Squirrel hunting with Mick Garvey: Win some, lose some
PUBLISHED: 11:19 20 April 2018 | UPDATED: 11:19 20 April 2018
Mick Garvey makes a productive comeback to his daytime vermin control duties, but at a cost
Having spent the last few months night shooting, I have managed to neglect my general daytime vermin control and I think the woodpigeon and squirrel population have been under the mistaken belief that all was now safe for them to restart their shenanigans around the woodlands and crop fields. Well, they have enjoyed their respite, and now it’s time to get back to work.
I’ve spent the last few months spent mostly with the FX Impact and so it was time to give the Wildcat a run out. The ‘Cat is a supremely accurate airgun and coupled with the Hawke Airmax and Air Arms Diablo 18 grain pellets, I felt I had everything covered. I had also decided to give my old Jack Pyke ghillie suit an airing. It’s made from camo netting and burlap strips, so it would provide me with excellent camouflage against the holly bushes where I expected to be spending most of the few hours I had.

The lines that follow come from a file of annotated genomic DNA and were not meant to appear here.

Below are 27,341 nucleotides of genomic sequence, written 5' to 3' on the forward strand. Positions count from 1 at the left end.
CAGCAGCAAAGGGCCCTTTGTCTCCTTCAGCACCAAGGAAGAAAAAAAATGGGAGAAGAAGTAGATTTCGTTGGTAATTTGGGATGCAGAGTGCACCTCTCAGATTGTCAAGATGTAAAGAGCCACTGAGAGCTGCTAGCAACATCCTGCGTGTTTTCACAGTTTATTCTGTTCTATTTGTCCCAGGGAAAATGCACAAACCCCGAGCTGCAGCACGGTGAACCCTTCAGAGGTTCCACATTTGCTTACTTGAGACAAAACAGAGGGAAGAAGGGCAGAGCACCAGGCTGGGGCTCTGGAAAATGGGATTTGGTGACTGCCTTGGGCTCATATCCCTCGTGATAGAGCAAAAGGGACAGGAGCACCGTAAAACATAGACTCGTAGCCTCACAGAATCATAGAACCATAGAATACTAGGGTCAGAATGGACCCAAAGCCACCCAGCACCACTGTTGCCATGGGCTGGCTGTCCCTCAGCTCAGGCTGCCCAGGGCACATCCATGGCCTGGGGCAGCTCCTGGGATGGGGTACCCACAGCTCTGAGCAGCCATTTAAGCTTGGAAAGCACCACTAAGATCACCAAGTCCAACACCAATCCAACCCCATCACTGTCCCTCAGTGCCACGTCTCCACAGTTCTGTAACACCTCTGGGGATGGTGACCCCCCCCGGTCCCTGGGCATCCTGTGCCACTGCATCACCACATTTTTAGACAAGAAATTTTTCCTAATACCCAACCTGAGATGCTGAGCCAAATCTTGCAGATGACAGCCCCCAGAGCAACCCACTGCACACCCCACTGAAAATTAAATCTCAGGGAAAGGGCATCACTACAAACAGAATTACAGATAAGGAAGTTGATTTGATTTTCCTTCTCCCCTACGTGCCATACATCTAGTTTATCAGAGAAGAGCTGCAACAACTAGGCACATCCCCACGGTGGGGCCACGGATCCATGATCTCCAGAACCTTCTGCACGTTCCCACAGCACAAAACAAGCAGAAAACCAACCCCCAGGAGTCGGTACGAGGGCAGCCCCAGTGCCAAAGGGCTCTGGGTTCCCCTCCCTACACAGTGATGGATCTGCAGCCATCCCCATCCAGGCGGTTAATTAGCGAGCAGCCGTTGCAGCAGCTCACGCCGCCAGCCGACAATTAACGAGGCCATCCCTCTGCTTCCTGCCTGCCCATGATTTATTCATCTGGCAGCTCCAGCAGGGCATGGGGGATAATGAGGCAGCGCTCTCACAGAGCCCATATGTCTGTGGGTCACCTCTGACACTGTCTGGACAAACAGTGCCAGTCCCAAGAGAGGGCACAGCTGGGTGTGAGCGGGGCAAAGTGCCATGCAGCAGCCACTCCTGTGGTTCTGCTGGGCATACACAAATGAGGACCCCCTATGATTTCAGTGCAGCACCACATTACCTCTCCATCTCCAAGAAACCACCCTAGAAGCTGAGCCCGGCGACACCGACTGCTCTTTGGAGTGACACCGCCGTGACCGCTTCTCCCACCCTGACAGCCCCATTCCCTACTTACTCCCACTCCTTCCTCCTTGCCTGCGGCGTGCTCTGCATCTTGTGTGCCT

First, though, I had to visit the woods to check on the pheasant feeders, carry out any repairs and fill the two feeders at each end of the wood, plus the central ones. I opted not to take the ‘Cat with me, so I could concentrate on the job in hand and this ended up being a wise decision because four of the feeders had been torn apart by badgers – I’m assuming. There is a large head of these short-legged omnivores here, and I have previously recorded their activity with my trail cams around these feeders. Tops and bottoms had been torn off all the low-mounted feed stations, so I was in no doubt of the culprit. Don’t get me wrong, I haven’t an issue with these members of the mustelidae family, quite the opposite to be honest. I often watch them for hours when out foxing with my fullbore outfit and on more than one occasion I have had a badger chase a fox in my direction – which is always helpful.